Dr Petronella Mannning-Alleyne rose even further in my estimation when, after submission of the report into Simeon Cottle, announced that she will sit on no more commissions or committees that examine the death of infants in health institutions. The recommendations in this latest report, she said, were the very same ones made ad nauseam over many years and still little has been done to implement them.
It is a pity that more professionals do not take that position. If they had, perhaps, just perhaps, governments would have been forced into dealing with the cruelty meted out to children throughout the post-Independence history of T&T at all the old institutions that were designed to care for them and perhaps, just perhaps, governments would have been coerced into making sustained and professional investment in the care of children who have no alternative but to be wards of the State.
Brandon Hargreaves ought not to have been housed at the St Michael’s Home for Boys in the first instance. The Home is for children who are ordered to be there by the courts because they have committed an offence; it is not for boys who have been tortured and abandoned. Brandon would have been sent there by default because there was and is no State institution to house him.
Also, when there is no room at St Dominic’s, St Jude’s, St Mary’s etc, boys and girls are sent to the adult prisons, as in the case of two young women represented by the late Dana Seetahal, SC, mere weeks before she was cut down.
The same has happened to 13 girls housed at St Jude’s, another institution at which previous reports have identified severe ongoing problems. The most recent eruption was last month. Following the riot, 35 girls were sent on retreat to Manzanilla and 13 to the Women’s Prison. Of the 35 sent on retreat, two ran away and are currently being sought by the Anti-Kidnapping Squad.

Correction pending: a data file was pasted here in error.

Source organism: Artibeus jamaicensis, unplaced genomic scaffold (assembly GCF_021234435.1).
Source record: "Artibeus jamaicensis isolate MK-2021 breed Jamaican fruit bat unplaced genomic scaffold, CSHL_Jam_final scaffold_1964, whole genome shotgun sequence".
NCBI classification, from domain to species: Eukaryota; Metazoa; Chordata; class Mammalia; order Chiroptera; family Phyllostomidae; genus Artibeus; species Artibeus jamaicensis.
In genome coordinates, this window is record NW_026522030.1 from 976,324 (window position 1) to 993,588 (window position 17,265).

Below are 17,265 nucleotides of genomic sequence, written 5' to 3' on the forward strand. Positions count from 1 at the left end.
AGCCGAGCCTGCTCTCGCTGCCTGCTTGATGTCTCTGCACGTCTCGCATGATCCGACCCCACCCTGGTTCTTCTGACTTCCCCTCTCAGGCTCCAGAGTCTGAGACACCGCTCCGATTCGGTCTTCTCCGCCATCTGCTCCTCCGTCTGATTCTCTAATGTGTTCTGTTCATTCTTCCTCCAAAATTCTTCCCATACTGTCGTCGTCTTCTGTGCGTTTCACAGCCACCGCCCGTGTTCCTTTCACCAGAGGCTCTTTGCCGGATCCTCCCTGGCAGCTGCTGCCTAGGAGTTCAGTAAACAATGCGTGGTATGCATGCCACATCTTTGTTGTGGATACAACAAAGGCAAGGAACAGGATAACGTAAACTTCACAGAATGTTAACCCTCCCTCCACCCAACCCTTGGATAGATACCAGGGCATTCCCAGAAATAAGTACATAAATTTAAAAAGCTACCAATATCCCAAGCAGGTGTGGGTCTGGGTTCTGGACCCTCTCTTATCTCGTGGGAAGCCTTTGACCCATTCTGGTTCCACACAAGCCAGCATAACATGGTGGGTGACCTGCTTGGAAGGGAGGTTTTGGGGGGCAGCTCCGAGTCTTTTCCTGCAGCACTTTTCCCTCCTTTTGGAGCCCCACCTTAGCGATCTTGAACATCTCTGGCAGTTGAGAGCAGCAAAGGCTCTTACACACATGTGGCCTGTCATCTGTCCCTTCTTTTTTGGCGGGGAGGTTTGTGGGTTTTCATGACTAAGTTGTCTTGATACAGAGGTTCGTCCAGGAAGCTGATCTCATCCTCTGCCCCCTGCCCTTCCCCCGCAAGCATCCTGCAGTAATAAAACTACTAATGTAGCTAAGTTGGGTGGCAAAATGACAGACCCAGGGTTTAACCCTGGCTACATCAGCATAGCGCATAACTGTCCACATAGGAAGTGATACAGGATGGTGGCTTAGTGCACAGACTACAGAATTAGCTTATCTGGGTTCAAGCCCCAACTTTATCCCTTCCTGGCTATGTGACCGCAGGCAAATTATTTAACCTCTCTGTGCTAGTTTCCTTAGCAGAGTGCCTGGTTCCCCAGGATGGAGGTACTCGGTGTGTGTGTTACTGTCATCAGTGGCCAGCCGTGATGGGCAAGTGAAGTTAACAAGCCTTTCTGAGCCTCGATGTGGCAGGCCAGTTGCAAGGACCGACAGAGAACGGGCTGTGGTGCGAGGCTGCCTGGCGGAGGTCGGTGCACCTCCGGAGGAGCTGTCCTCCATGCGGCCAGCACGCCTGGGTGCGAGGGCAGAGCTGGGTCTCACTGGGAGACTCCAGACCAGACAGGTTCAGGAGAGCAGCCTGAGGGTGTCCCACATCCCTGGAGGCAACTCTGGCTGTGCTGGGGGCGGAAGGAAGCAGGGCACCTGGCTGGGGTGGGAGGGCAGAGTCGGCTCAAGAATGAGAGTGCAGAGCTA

There have been a number of lengthy, detailed reports into goings-on at these institutions; there is no need for more and professionals must stop agreeing to sit on committee after committee to replicate work already done, perhaps earn a stipend while serving and place fancy names and dates on their resumes.
The call now has to be for a timetable to phase in implementation of fundamental change to how we deal with children in the care of private, State and State-assisted facilities.
Even as the report into the death of Brandon is being sent to the police and Director of Public Prosecutions even if, by a long and meandering shot, charges were to be laid, under what act will that happen? The Children Act (2012) sets out a fine of $50,000 or imprisonment for 10 years (High Court) and $5,000 or imprisonment for six years (Magistrates’ Court) upon conviction for cruelty to children (including neglect, ill-treatment and abandonment). That act, however, has not been proclaimed despite repeated assurances by the Prime Minister and the Child Development Minister that it would have been proclaimed in mid-2014.
A sub-committee of the Child Protection Task Force insisted that at least the penalty clauses be proclaimed now, if not the full act.
Well the deadline has come and the act, whether in full or in part, has not been proclaimed.
Charges then might be laid under the 1925 Children Act which basically says that for between $5,000 and $10,000 people could inflict all manner of cruelty on children ($10,000 fine or two years imprisonment in the High Court; $5,000 fine or six months imprisonment in the Magistrates’ Court).
Proclamation of the new act, and an assorted package of other legislation to protect children, depends on making the Children’s Authority operational. In January the PM said the authority would be operational by June; that date has come and gone.
The Child Protection Task Force, for its part, is but another unnecessary layer of people studying the same issues from the same reports and recommending the same things. Its original deadline of six weeks has become elastic and, according to revelations made Wednesday night by Task Force member Rondell Feeles, its ability to act on complaints is also compromised.
So forgive me, Trinidad and Tobago, for my cynicism: little or nothing is going to come out of the current dramatic report on the torture of children at the institutions in which they are housed.